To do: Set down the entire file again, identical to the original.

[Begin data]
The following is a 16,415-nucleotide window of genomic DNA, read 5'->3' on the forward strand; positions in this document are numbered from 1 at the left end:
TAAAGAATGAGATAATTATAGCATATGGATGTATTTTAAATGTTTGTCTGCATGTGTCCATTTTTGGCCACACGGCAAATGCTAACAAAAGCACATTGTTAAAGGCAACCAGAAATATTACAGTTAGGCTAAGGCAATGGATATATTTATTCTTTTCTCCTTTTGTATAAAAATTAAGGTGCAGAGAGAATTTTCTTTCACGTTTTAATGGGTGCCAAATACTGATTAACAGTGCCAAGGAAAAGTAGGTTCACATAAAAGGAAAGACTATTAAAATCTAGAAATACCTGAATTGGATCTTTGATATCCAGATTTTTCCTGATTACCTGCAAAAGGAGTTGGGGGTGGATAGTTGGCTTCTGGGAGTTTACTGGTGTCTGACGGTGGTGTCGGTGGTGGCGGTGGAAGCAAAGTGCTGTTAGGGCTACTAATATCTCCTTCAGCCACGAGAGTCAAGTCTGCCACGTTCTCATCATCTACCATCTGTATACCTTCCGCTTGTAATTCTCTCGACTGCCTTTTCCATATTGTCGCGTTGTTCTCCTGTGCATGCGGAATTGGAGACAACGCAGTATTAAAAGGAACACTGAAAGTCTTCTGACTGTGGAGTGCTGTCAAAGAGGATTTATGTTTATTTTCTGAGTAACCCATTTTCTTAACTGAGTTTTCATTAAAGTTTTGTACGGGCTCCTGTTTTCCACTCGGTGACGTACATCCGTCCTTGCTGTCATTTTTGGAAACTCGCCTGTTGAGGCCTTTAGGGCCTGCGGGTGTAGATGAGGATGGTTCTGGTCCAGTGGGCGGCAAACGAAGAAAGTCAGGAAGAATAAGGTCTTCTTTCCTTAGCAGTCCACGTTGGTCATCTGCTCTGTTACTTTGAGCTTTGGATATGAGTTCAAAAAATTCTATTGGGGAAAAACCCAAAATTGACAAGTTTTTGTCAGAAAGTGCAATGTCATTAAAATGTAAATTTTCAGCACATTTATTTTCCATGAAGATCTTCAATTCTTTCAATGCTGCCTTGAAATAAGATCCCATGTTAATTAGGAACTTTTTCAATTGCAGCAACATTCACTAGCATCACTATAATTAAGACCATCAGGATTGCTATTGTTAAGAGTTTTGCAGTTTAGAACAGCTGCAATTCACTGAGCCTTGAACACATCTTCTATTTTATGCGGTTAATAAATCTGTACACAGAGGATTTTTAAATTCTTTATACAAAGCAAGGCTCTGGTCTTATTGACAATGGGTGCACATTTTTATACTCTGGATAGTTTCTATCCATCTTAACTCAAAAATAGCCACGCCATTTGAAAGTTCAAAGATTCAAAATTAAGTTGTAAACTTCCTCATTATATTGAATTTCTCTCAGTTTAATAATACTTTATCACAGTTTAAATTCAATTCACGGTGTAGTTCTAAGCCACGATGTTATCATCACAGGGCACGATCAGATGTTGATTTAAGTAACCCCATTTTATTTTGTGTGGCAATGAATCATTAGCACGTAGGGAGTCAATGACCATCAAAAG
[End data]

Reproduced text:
The following is a 16,415-nucleotide window of genomic DNA, read 5'->3' on the forward strand; positions in this document are numbered from 1 at the left end:
TAAAGAATGAGATAATTATAGCATATGGATGTATTTTAAATGTTTGTCTGCATGTGTCCATTTTTGGCCACACGGCAAATGCTAACAAAAGCACATTGTTAAAGGCAACCAGAAATATTACAGTTAGGCTAAGGCAATGGATATATTTATTCTTTTCTCCTTTTGTATAAAAATTAAGGTGCAGAGAGAATTTTCTTTCACGTTTTAATGGGTGCCAAATACTGATTAACAGTGCCAAGGAAAAGTAGGTTCACATAAAAGGAAAGACTATTAAAATCTAGAAATACCTGAATTGGATCTTTGATATCCAGATTTTTCCTGATTACCTGCAAAAGGAGTTGGGGGTGGATAGTTGGCTTCTGGGAGTTTACTGGTGTCTGACGGTGGTGTCGGTGGTGGCGGTGGAAGCAAAGTGCTGTTAGGGCTACTAATATCTCCTTCAGCCACGAGAGTCAAGTCTGCCACGTTCTCATCATCTACCATCTGTATACCTTCCGCTTGTAATTCTCTCGACTGCCTTTTCCATATTGTCGCGTTGTTCTCCTGTGCATGCGGAATTGGAGACAACGCAGTATTAAAAGGAACACTGAAAGTCTTCTGACTGTGGAGTGCTGTCAAAGAGGATTTATGTTTATTTTCTGAGTAACCCATTTTCTTAACTGAGTTTTCATTAAAGTTTTGTACGGGCTCCTGTTTTCCACTCGGTGACGTACATCCGTCCTTGCTGTCATTTTTGGAAACTCGCCTGTTGAGGCCTTTAGGGCCTGCGGGTGTAGATGAGGATGGTTCTGGTCCAGTGGGCGGCAAACGAAGAAAGTCAGGAAGAATAAGGTCTTCTTTCCTTAGCAGTCCACGTTGGTCATCTGCTCTGTTACTTTGAGCTTTGGATATGAGTTCAAAAAATTCTATTGGGGAAAAACCCAAAATTGACAAGTTTTTGTCAGAAAGTGCAATGTCATTAAAATGTAAATTTTCAGCACATTTATTTTCCATGAAGATCTTCAATTCTTTCAATGCTGCCTTGAAATAAGATCCCATGTTAATTAGGAACTTTTTCAATTGCAGCAACATTCACTAGCATCACTATAATTAAGACCATCAGGATTGCTATTGTTAAGAGTTTTGCAGTTTAGAACAGCTGCAATTCACTGAGCCTTGAACACATCTTCTATTTTATGCGGTTAATAAATCTGTACACAGAGGATTTTTAAATTCTTTATACAAAGCAAGGCTCTGGTCTTATTGACAATGGGTGCACATTTTTATACTCTGGATAGTTTCTATCCATCTTAACTCAAAAATAGCCACGCCATTTGAAAGTTCAAAGATTCAAAATTAAGTTGTAAACTTCCTCATTATATTGAATTTCTCTCAGTTTAATAATACTTTATCACAGTTTAAATTCAATTCACGGTGTAGTTCTAAGCCACGATGTTATCATCACAGGGCACGATCAGATGTTGATTTAAGTAACCCCATTTTATTTTGTGTGGCAATGAATCATTAGCACGTAGGGAGTCAATGACCATCAAAAG